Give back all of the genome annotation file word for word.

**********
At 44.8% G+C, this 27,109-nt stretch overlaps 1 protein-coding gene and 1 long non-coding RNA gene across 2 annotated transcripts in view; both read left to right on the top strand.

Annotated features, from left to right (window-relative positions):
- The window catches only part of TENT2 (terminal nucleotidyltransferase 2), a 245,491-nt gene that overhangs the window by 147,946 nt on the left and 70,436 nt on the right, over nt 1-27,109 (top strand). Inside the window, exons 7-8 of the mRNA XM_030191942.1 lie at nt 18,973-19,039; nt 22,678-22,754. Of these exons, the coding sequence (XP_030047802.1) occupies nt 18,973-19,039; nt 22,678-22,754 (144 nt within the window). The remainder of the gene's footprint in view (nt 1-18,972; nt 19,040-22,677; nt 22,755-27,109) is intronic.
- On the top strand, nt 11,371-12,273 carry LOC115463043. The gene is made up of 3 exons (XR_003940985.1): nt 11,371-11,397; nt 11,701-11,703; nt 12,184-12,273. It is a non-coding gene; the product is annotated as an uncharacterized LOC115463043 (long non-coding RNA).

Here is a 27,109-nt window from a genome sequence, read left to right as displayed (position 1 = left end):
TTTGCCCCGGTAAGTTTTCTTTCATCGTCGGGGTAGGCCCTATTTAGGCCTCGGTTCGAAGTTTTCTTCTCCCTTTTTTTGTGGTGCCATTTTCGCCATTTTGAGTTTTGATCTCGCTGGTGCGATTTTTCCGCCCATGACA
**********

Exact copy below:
At 44.8% G+C, this 27,109-nt stretch overlaps 1 protein-coding gene and 1 long non-coding RNA gene across 2 annotated transcripts in view; both read left to right on the top strand.

Annotated features, from left to right (window-relative positions):
- The window catches only part of TENT2 (terminal nucleotidyltransferase 2), a 245,491-nt gene that overhangs the window by 147,946 nt on the left and 70,436 nt on the right, over nt 1-27,109 (top strand). Inside the window, exons 7-8 of the mRNA XM_030191942.1 lie at nt 18,973-19,039; nt 22,678-22,754. Of these exons, the coding sequence (XP_030047802.1) occupies nt 18,973-19,039; nt 22,678-22,754 (144 nt within the window). The remainder of the gene's footprint in view (nt 1-18,972; nt 19,040-22,677; nt 22,755-27,109) is intronic.
- On the top strand, nt 11,371-12,273 carry LOC115463043. The gene is made up of 3 exons (XR_003940985.1): nt 11,371-11,397; nt 11,701-11,703; nt 12,184-12,273. It is a non-coding gene; the product is annotated as an uncharacterized LOC115463043 (long non-coding RNA).

Here is a 27,109-nt window from a genome sequence, read left to right as displayed (position 1 = left end):
TTTGCCCCGGTAAGTTTTCTTTCATCGTCGGGGTAGGCCCTATTTAGGCCTCGGTTCGAAGTTTTCTTCTCCCTTTTTTTGTGGTGCCATTTTCGCCATTTTGAGTTTTGATCTCGCTGGTGCGATTTTTCCGCCCATGACA